New law requires inmate’s consent for federal interviews

By Salvador Solorio

A new California law requires law enforcement agencies to have inmates sign a written consent before being interviewed by the federal immigration agency.

Gov. Jerry Brown signed the measure, Assembly Bill 2792, on Sept. 28. It limits interviews by ICE (Immigration and Customs Enforcement).

The governor wrote, “The author and proponents greatly modified these far reaching provisions, and the bill now reflects a measured approach to due process and transparency principles,” reported The Desert Sun.

Jon Rodney, spokesman for the California Immigrant Policy Center, said, “California must do much more to ease the pain of harsh deportations that continue to demonize and devastate communities across the state. Harsh deportations stemming from the tangling of police and ICE – an unaccountable agency with a long track record of deceiving the public – are causing pain and suffering across California.”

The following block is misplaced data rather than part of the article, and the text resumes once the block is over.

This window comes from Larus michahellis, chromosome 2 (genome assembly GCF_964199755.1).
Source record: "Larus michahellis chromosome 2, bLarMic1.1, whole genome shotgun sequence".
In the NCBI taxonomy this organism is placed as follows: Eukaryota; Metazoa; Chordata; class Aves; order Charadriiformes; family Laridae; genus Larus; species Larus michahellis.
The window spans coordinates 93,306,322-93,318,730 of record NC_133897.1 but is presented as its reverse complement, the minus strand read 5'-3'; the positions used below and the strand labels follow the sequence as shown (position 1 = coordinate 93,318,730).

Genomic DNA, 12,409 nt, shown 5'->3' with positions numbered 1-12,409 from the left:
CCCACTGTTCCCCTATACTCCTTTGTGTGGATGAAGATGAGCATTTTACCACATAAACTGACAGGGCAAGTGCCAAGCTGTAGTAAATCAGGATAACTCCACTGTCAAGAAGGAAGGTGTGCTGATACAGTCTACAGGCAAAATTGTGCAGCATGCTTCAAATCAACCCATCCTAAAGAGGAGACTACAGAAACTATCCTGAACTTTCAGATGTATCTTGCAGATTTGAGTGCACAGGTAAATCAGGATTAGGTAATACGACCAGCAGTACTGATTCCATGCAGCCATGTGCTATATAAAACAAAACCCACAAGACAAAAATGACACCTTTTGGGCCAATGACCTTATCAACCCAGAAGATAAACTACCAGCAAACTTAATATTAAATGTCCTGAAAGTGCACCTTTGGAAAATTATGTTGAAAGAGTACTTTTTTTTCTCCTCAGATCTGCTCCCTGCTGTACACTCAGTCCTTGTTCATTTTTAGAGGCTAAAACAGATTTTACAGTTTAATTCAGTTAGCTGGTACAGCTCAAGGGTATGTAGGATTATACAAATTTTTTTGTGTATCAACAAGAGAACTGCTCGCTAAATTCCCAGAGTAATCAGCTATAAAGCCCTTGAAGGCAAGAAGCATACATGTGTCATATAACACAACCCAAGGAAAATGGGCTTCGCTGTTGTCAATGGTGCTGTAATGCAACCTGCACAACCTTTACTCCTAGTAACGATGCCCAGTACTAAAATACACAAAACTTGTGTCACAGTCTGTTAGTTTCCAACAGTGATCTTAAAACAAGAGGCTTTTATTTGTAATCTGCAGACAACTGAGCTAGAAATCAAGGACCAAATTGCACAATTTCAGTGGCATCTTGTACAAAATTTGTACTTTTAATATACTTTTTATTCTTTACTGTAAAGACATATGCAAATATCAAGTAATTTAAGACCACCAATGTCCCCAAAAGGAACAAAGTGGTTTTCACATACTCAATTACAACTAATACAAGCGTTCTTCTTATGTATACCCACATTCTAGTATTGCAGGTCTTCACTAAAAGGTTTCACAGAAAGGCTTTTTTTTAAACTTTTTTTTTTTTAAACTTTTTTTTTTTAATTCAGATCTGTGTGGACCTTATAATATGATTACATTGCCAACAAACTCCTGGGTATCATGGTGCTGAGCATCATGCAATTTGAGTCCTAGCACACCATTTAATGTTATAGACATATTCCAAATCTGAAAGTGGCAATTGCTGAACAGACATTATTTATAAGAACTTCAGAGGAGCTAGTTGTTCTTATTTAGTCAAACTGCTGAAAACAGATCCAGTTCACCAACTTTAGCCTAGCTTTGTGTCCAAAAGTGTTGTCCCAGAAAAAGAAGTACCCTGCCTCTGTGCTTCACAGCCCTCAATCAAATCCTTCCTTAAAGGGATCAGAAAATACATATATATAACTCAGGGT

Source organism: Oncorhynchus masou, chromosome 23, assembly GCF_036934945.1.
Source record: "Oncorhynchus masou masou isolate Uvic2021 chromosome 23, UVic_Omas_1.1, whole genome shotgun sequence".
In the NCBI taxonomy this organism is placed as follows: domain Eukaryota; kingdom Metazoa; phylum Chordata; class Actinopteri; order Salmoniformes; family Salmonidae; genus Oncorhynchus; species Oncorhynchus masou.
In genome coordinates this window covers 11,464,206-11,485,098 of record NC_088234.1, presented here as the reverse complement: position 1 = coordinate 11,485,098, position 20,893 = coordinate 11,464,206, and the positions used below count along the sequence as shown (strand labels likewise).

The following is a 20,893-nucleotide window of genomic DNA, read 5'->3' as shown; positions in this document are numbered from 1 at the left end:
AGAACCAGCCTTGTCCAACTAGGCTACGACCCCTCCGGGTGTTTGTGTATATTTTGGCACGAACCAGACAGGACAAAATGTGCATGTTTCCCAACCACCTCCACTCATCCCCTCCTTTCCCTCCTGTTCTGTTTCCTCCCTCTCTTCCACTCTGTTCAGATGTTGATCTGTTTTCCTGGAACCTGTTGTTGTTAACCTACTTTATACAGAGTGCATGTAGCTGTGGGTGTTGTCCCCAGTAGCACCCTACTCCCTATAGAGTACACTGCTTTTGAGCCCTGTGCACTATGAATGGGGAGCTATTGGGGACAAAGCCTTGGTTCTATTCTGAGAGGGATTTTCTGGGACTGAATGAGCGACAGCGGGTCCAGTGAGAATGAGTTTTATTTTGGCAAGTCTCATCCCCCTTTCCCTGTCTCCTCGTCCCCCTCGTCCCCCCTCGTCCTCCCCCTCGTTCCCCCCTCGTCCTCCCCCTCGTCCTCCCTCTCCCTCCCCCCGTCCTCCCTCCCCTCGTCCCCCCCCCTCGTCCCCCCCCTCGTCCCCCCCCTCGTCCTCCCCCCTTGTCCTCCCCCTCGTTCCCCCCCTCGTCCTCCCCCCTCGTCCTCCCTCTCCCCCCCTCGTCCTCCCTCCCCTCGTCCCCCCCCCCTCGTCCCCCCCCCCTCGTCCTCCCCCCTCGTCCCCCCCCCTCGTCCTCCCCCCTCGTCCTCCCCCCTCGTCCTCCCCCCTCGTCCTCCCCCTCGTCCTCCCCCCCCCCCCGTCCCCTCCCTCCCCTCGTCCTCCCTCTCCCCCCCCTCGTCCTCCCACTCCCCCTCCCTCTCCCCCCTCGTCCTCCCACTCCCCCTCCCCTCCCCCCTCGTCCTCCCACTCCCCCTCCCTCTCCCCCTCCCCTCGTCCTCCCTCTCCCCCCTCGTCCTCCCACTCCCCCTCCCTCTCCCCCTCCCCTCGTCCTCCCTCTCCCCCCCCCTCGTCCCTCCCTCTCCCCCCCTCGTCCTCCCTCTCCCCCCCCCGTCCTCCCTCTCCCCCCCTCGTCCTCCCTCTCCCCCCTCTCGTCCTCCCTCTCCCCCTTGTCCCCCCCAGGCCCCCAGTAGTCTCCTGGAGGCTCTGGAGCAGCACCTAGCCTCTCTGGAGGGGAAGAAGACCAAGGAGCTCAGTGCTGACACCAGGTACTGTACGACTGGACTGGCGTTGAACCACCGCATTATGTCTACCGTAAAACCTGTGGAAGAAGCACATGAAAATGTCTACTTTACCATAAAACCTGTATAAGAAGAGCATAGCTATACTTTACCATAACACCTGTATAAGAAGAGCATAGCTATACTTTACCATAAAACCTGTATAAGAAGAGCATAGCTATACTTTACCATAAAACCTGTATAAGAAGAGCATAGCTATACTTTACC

AB 2792 requires inmates be informed of their right to refuse interviews with ICE officials while incarcerated. The new law also makes communication between ICE and local law enforcement agencies subject to public record laws.

The author, Assemblyman Rob Bonta, D-Oakland, wrote, “The damage to our communities has been tremendous. Parents and children are being separated from their families. Trust in law enforcement is disappearing. Victims and witnesses are now afraid of the police who are supposed to protect them.”


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